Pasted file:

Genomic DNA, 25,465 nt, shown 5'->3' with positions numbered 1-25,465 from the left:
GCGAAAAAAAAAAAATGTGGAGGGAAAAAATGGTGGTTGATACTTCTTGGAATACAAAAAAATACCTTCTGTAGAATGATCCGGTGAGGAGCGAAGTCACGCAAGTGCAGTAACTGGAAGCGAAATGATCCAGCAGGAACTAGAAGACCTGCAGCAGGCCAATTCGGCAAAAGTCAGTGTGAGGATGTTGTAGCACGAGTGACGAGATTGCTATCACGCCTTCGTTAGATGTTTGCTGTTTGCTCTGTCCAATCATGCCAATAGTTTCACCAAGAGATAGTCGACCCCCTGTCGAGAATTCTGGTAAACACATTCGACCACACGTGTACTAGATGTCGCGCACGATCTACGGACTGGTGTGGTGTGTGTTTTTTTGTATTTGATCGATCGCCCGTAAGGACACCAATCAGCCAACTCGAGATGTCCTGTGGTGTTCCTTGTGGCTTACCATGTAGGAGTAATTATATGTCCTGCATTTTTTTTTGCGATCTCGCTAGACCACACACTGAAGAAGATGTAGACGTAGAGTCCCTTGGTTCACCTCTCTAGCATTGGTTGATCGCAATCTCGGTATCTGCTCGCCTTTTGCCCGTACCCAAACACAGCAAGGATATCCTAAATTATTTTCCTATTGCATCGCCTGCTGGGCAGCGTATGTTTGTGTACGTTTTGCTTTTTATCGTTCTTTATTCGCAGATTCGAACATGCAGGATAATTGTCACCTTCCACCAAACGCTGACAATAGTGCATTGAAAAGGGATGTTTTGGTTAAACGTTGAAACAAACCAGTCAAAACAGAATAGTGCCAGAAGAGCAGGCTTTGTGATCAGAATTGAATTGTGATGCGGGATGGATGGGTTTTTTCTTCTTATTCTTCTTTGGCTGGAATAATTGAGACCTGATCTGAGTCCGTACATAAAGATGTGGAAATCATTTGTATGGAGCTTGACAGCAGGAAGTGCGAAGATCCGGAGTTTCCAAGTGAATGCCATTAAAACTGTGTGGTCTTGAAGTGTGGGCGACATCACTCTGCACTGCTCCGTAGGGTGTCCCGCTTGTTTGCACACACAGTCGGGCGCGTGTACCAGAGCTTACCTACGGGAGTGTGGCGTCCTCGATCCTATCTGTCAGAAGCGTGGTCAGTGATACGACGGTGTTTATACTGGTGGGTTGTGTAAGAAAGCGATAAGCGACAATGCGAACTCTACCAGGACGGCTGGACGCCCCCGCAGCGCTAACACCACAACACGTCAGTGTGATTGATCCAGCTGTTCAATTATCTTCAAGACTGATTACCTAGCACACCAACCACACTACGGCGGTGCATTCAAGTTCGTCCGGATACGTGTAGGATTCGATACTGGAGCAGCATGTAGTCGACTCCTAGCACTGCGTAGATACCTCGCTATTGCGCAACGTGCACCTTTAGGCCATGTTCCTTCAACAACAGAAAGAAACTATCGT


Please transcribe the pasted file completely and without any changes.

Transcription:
Genomic DNA, 25,465 nt, shown 5'->3' with positions numbered 1-25,465 from the left:
GCGAAAAAAAAAAAATGTGGAGGGAAAAAATGGTGGTTGATACTTCTTGGAATACAAAAAAATACCTTCTGTAGAATGATCCGGTGAGGAGCGAAGTCACGCAAGTGCAGTAACTGGAAGCGAAATGATCCAGCAGGAACTAGAAGACCTGCAGCAGGCCAATTCGGCAAAAGTCAGTGTGAGGATGTTGTAGCACGAGTGACGAGATTGCTATCACGCCTTCGTTAGATGTTTGCTGTTTGCTCTGTCCAATCATGCCAATAGTTTCACCAAGAGATAGTCGACCCCCTGTCGAGAATTCTGGTAAACACATTCGACCACACGTGTACTAGATGTCGCGCACGATCTACGGACTGGTGTGGTGTGTGTTTTTTTGTATTTGATCGATCGCCCGTAAGGACACCAATCAGCCAACTCGAGATGTCCTGTGGTGTTCCTTGTGGCTTACCATGTAGGAGTAATTATATGTCCTGCATTTTTTTTTGCGATCTCGCTAGACCACACACTGAAGAAGATGTAGACGTAGAGTCCCTTGGTTCACCTCTCTAGCATTGGTTGATCGCAATCTCGGTATCTGCTCGCCTTTTGCCCGTACCCAAACACAGCAAGGATATCCTAAATTATTTTCCTATTGCATCGCCTGCTGGGCAGCGTATGTTTGTGTACGTTTTGCTTTTTATCGTTCTTTATTCGCAGATTCGAACATGCAGGATAATTGTCACCTTCCACCAAACGCTGACAATAGTGCATTGAAAAGGGATGTTTTGGTTAAACGTTGAAACAAACCAGTCAAAACAGAATAGTGCCAGAAGAGCAGGCTTTGTGATCAGAATTGAATTGTGATGCGGGATGGATGGGTTTTTTCTTCTTATTCTTCTTTGGCTGGAATAATTGAGACCTGATCTGAGTCCGTACATAAAGATGTGGAAATCATTTGTATGGAGCTTGACAGCAGGAAGTGCGAAGATCCGGAGTTTCCAAGTGAATGCCATTAAAACTGTGTGGTCTTGAAGTGTGGGCGACATCACTCTGCACTGCTCCGTAGGGTGTCCCGCTTGTTTGCACACACAGTCGGGCGCGTGTACCAGAGCTTACCTACGGGAGTGTGGCGTCCTCGATCCTATCTGTCAGAAGCGTGGTCAGTGATACGACGGTGTTTATACTGGTGGGTTGTGTAAGAAAGCGATAAGCGACAATGCGAACTCTACCAGGACGGCTGGACGCCCCCGCAGCGCTAACACCACAACACGTCAGTGTGATTGATCCAGCTGTTCAATTATCTTCAAGACTGATTACCTAGCACACCAACCACACTACGGCGGTGCATTCAAGTTCGTCCGGATACGTGTAGGATTCGATACTGGAGCAGCATGTAGTCGACTCCTAGCACTGCGTAGATACCTCGCTATTGCGCAACGTGCACCTTTAGGCCATGTTCCTTCAACAACAGAAAGAAACTATCGT